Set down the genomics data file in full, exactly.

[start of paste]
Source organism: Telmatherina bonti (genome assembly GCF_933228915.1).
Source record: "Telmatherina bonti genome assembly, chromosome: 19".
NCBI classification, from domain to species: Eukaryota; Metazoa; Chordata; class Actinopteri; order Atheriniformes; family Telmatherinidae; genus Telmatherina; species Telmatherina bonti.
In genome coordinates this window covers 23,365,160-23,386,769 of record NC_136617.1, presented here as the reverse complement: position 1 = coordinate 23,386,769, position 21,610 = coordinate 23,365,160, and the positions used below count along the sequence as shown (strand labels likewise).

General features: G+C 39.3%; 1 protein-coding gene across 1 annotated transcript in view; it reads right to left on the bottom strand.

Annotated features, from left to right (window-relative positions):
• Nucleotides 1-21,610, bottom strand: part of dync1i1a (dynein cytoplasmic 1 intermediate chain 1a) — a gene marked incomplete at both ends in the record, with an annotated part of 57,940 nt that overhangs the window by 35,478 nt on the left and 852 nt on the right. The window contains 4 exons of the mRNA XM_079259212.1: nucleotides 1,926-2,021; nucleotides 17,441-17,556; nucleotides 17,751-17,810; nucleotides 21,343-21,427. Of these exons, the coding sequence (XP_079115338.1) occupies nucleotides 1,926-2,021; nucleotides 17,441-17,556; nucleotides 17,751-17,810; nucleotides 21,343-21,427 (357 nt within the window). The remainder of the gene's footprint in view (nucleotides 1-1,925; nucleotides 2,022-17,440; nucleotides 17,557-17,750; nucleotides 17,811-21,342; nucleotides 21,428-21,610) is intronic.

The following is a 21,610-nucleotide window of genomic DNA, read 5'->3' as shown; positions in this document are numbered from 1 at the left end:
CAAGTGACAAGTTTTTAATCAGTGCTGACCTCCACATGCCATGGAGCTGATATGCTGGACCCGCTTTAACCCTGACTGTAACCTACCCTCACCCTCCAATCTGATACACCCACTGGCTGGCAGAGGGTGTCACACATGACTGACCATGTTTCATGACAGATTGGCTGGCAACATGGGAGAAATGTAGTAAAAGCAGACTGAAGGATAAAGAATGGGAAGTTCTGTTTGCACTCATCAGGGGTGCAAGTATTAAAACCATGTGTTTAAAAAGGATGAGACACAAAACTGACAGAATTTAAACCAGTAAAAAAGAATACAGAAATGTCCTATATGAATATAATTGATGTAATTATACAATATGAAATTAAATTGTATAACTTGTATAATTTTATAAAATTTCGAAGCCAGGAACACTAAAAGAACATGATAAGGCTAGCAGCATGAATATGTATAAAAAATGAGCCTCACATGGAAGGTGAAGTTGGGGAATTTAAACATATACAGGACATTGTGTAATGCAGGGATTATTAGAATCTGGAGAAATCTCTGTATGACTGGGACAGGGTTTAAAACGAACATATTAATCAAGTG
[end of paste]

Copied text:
Source organism: Telmatherina bonti (genome assembly GCF_933228915.1).
Source record: "Telmatherina bonti genome assembly, chromosome: 19".
NCBI classification, from domain to species: Eukaryota; Metazoa; Chordata; class Actinopteri; order Atheriniformes; family Telmatherinidae; genus Telmatherina; species Telmatherina bonti.
In genome coordinates this window covers 23,365,160-23,386,769 of record NC_136617.1, presented here as the reverse complement: position 1 = coordinate 23,386,769, position 21,610 = coordinate 23,365,160, and the positions used below count along the sequence as shown (strand labels likewise).

General features: G+C 39.3%; 1 protein-coding gene across 1 annotated transcript in view; it reads right to left on the bottom strand.

Annotated features, from left to right (window-relative positions):
• Nucleotides 1-21,610, bottom strand: part of dync1i1a (dynein cytoplasmic 1 intermediate chain 1a) — a gene marked incomplete at both ends in the record, with an annotated part of 57,940 nt that overhangs the window by 35,478 nt on the left and 852 nt on the right. The window contains 4 exons of the mRNA XM_079259212.1: nucleotides 1,926-2,021; nucleotides 17,441-17,556; nucleotides 17,751-17,810; nucleotides 21,343-21,427. Of these exons, the coding sequence (XP_079115338.1) occupies nucleotides 1,926-2,021; nucleotides 17,441-17,556; nucleotides 17,751-17,810; nucleotides 21,343-21,427 (357 nt within the window). The remainder of the gene's footprint in view (nucleotides 1-1,925; nucleotides 2,022-17,440; nucleotides 17,557-17,750; nucleotides 17,811-21,342; nucleotides 21,428-21,610) is intronic.

The following is a 21,610-nucleotide window of genomic DNA, read 5'->3' as shown; positions in this document are numbered from 1 at the left end:
CAAGTGACAAGTTTTTAATCAGTGCTGACCTCCACATGCCATGGAGCTGATATGCTGGACCCGCTTTAACCCTGACTGTAACCTACCCTCACCCTCCAATCTGATACACCCACTGGCTGGCAGAGGGTGTCACACATGACTGACCATGTTTCATGACAGATTGGCTGGCAACATGGGAGAAATGTAGTAAAAGCAGACTGAAGGATAAAGAATGGGAAGTTCTGTTTGCACTCATCAGGGGTGCAAGTATTAAAACCATGTGTTTAAAAAGGATGAGACACAAAACTGACAGAATTTAAACCAGTAAAAAAGAATACAGAAATGTCCTATATGAATATAATTGATGTAATTATACAATATGAAATTAAATTGTATAACTTGTATAATTTTATAAAATTTCGAAGCCAGGAACACTAAAAGAACATGATAAGGCTAGCAGCATGAATATGTATAAAAAATGAGCCTCACATGGAAGGTGAAGTTGGGGAATTTAAACATATACAGGACATTGTGTAATGCAGGGATTATTAGAATCTGGAGAAATCTCTGTATGACTGGGACAGGGTTTAAAACGAACATATTAATCAAGTG